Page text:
What Actually is Autism? Here Follows a More Accurate Definition.

How many websites are there that include a page called something like “What Is Autism?” or “About Autism’? How often do organisations, professionals, scholars, and others feel the need to include a few paragraphs of basic introductory “What Is Autism?” information in a website, brochure, presentation, or academic paper?

I’ve seen so many versions of that obligatory “What Is Autism” or “About Autism” text and they’re almost all terrible . For starters, almost all of them – even the versions written by people who claim to be in advocates for “autism acceptance” or to support the neurodiversity paradigm – use the language of the pathology paradigm, which, in my view, only serves to contribute to the discrimination of Autistics.

On top of that, most of these descriptions of – even the ones written by Autistics – propagate inaccurate information and ultimately false stereotypes. Some are so bad that they actually quote the Diagnostic Statistical Manual (DSM).

Of course, there are also a few really good pieces of “What Is Autism” text out there. But for the most part, they’re rather personal pieces concerning the authors’ own unique experience of autism, rather than general introductory definitions.

What is needed is some good basic introductory “What Is Autism” text that is:

1.) consistent with current evidence;
2.) not based in the pathology paradigm;
3.) concise, simple, and accessible;  and
4.) formal enough for professional and academic use.

Since I couldn’t find such a piece of prose elsewhere, I decided to write one. And here it is.


Autism is a genetics-based human neurological variant.

The complex set of interrelated characteristics that distinguish autistic neurology from non-autistic neurology is not yet fully understood, but current scientific evidence born of neurology and biochemistry indicates that the central distinction is that autistic brains are characterised by particularly high levels of synaptic connectivity and responsiveness. This tends to make the autistic individual’s subjective experience much more intense and chaotic than that of non-autistic individuals. On both the sensorimotor and cognitive levels, the autistic mind tends to register more information, and the impact of each bit of information tends to be both marked and less predictable.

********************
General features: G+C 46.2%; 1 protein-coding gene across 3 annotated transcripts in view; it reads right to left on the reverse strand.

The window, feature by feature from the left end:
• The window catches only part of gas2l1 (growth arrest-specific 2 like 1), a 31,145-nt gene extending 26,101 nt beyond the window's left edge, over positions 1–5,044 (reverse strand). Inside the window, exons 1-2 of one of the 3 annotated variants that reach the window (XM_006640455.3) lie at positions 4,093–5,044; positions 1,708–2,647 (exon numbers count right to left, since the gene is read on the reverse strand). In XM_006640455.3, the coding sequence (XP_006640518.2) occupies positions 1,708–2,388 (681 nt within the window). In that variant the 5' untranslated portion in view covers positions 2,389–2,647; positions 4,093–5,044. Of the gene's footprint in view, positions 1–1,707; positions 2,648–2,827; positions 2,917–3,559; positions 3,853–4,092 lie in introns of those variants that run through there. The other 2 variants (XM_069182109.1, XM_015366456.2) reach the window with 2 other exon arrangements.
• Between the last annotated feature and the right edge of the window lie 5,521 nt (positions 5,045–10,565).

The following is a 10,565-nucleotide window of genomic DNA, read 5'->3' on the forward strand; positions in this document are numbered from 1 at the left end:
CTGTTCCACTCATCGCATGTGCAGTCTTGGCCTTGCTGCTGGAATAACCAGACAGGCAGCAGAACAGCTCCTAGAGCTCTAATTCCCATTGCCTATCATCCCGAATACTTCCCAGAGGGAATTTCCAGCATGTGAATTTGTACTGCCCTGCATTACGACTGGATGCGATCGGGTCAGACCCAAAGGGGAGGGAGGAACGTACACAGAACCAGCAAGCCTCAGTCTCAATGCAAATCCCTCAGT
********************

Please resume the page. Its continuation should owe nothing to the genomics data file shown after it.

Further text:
Additionally, it  is a developmental phenomenon, meaning that it originates in utero and has a pervasive influence on the development of autistic person, on multiple levels, throughout their lifespan. Autism produces distinctive, atypical ways of thinking, moving, interaction, and sensory and cognitive processing. One analogy that has often been made is that autistic individuals have a different neurological “operating system” than non-autistic individuals. Whereas most of the world runs Microsoft Windows on their computers, Autistics runs The Apple OS.

According to current estimates, somewhere between one percent and two percent of the world’s population is autistic. While the number of individuals diagnosed as autistic has increased continually over the past few decades, evidence suggests that this increase in diagnosis is the result of increased public and professional awareness, rather than an actual increase in the prevalence of autism.

Despite possessing underlying neurological commonalities, autistic individuals are vastly different from one another. Some autistic individuals exhibit exceptional cognitive talents. However, in the context of a society designed around the sensory, cognitive, developmental, and social needs of non-autistic individuals, autistic individuals are almost always disabled to some degree – sometimes quite obviously, and sometimes much more subtly.

The realm of social interaction is one context in which autistic individuals tend to be consistently disadvantaged . An autistic child’s sensory experience of the world is more intense and chaotic than that of a non-autistic child, and the ongoing task of navigating and integrating that experience thus occupies more of the autistic child’s attention and energy. This means the autistic child has less attention and energy available to focus on the subtleties of social interaction. Difficulty meeting the social expectations of non-autistics often results in social rejection, which further compounds social difficulties and impedes social development. For this reason, autism has been frequently misconstrued as being essentially a set of “social and communication deficits,” by those who are unaware that the social challenges faced by autistic individuals are just by-products of the intense and chaotic nature of autistic sensory and cognitive experience.

Autism is still widely regarded as a “disorder,” but this view has been challenged in recent years by proponents of the neurodiversity model, which holds that autism and other neurocognitive variants are simply part of the natural spectrum of human biodiversity, like variations in ethnicity or sexual orientation (which have also been pathologized in the past). Ultimately, to describe autism as a disorder represents a value judgment rather than a scientific fact.

2 Replies to “What Actually is Autism? Here Follows a More Accurate Definition.”

  1. Hey there, I think your site might be having browser compatibility issues. When I look at your blog site in Safari, it looks fine but when opening in Internet Explorer, it has some overlapping. I just wanted to give you a quick heads up! Other then that, awesome blog!

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